When President Obama named Bill Daley his new chief of staff, there was muted grumbling on the left. Daley, a banker and commerce secretary under Bill Clinton, had publicly criticized the Democratic Party and Obama administration for governing too far from the left. But his appointment was not presented as an ideological repositioning so much as a pragmatic choice. At the time, many liberals—in the words of Robert Kuttner, the coeditor of The American Prospect and a fellow at Demos, a progressive think tank—saved their fire for bigger potential fights to come, especially potential cuts to Social Security benefits.
Now the administration is bringing in one of the architects of the proposal to cut Social Security benefits and other domestic programs: Bruce Reed, who has been named chief of staff to Vice President Joe Biden. Reed recently served as executive director of the National Commission on Fiscal Responsibility and Reform, which Obama created to fashion a bipartisan compromise on long-term deficit reduction, and is also known as the Bowles-Simpson Commission, after its co-chairs. The commission report was criticized on the left for agreeing to what liberals considered arbitrary and unnecessary limits on domestic discretionary spending. "Reed is someone who has been very open for a long time in his desire to see Social Security and Medicare rolled back," says Dean Baker, codirector of the Center for Economic and Policy Research in Washington.
Putting Reed in charge of Biden's shop is especially troubling to some economic liberals because Biden is viewed as a relative populist among the administration's top players, and Jared Bernstein, the most left-leaning economic adviser in the White House, works for Biden. And while chief of staff to the vice president is far from the most influential policymaking role in the administration, Reed's selection, especially coming on the heels of Daley's, may be a signal that the White House is taking more a more conservative tack on economic policy. "By itself, his appointment is not a big deal, since this is not a top-level position," says Baker, "but in the context of the Bowles-Simpson Commission recommendations and other recent appointments, this is not good news from the standpoint of people who value these programs."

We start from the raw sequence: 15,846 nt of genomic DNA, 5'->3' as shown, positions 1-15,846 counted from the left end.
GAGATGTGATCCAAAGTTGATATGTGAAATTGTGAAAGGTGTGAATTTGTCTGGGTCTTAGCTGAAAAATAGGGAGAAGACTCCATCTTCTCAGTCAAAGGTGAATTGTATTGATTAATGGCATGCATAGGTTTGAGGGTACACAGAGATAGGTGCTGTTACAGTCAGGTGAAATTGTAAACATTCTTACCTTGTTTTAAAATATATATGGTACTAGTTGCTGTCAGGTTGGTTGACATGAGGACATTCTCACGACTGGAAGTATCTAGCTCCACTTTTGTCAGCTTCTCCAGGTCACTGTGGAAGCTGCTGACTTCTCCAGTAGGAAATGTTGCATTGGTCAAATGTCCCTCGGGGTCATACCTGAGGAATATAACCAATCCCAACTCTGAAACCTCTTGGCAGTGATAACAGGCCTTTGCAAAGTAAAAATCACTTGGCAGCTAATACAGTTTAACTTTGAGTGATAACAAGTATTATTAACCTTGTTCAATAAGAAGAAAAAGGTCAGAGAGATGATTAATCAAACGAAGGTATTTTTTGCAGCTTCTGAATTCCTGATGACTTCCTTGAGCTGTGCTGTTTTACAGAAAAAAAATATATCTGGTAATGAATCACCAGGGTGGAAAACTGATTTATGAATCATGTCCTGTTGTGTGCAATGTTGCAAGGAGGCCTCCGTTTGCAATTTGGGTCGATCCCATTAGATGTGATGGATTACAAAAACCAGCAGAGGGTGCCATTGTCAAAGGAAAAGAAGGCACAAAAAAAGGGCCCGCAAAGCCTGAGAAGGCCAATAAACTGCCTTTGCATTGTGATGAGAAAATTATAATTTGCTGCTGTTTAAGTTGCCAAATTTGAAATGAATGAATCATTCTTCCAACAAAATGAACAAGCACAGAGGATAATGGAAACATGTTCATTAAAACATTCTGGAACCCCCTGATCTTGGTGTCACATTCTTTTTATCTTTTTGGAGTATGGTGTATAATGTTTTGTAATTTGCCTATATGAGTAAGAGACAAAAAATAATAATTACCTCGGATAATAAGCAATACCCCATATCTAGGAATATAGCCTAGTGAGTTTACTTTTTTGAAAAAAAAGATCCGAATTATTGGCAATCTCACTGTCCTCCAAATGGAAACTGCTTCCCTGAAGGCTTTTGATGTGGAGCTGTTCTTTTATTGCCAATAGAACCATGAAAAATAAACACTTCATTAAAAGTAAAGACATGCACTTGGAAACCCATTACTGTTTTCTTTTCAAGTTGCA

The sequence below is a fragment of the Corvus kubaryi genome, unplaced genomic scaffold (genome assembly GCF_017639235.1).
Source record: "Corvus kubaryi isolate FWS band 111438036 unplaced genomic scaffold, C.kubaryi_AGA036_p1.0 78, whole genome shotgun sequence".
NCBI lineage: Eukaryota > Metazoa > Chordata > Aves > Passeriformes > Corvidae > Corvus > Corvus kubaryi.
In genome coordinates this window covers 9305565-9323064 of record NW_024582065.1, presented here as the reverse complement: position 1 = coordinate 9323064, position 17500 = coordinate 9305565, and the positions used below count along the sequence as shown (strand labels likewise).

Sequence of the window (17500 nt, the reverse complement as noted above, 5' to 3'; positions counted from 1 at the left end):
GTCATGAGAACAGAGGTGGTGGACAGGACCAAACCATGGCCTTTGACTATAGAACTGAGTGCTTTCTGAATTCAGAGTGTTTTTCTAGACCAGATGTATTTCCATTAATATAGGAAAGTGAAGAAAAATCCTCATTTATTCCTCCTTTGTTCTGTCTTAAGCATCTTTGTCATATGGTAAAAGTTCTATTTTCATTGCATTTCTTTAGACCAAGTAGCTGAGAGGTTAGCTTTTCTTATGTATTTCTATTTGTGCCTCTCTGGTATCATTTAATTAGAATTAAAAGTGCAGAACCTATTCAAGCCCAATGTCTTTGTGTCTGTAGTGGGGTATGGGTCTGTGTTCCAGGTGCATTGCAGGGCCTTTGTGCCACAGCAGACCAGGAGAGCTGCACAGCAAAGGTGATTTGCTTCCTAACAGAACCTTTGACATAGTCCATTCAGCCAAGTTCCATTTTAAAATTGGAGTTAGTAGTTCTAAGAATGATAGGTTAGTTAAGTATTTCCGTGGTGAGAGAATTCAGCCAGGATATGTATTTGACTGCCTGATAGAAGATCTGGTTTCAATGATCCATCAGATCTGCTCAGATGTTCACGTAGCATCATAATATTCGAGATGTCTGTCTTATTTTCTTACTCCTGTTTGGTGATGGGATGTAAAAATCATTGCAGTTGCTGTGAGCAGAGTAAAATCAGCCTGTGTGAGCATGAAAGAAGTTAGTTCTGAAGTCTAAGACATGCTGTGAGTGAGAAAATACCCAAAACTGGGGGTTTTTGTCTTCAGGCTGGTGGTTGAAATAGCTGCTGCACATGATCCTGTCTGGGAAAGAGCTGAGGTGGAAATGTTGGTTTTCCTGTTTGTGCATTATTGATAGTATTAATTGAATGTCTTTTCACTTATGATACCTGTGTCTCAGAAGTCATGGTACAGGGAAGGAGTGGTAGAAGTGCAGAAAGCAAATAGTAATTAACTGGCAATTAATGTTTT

Another mark against Reed for the left: he is the CEO of the Democratic Leadership Council. The DLC, long an object of scorn for the Democratic Party's left wing, is a centrist think tank that was associated with the Clinton-era party's "New Democrat" reinvention. Reed served as a domestic policy adviser in the Clinton administration. Colleagues of Reed's say that he will be loyal to whatever political direction Obama sets. "Bruce is a very smart man with his own policy views, but he’s also a team player as I think he demonstrated during the Clinton administration," says Ed Kilgore, managing editor of The Democratic Strategist, who worked with Reed at the DLC.
Reed also has a long history of working in Democratic politics, so his allies contend he will be able to get along with more progressive Democrats. (Reed's predecessor in charge of the DLC, its founder Al From, was known for eagerly engaging in intraparty conflict against the left.) "He’s very devoted to the Democratic Party and progressive policy," says Kilgore. "He’s been associated with many different kinds of Democratic politicians. Way back in the day he was with Al Gore, he was very close in John Edwards in 2004, and he advised Kerry in 2004 also. It’s not easy to stereotype ideologically his career." Though it is widely known that Reed is close with Rahm Emanuel, Obama's decidedly centrist outgoing chief of ftaff, Kilgore adds that Reed's best friend in the early days of the Clinton White House was Gene Sperling, an Obama economic adviser who is seen as more liberal.
Some progressives, though, may doubt Reed's partisan Democrat credentials as well. Baker recalls that at an event in December at the Brookings Institution, Reed said the Bowles-Simpson Commission saw its role as paving the path for a divided government. At the time the commission was formed in 2010, Republicans had not yet won the midterm elections and Democrats held both houses of Congress. "Clearly he is not a highly partisan Democrat, which some people might think is good and some might think is bad," says Baker.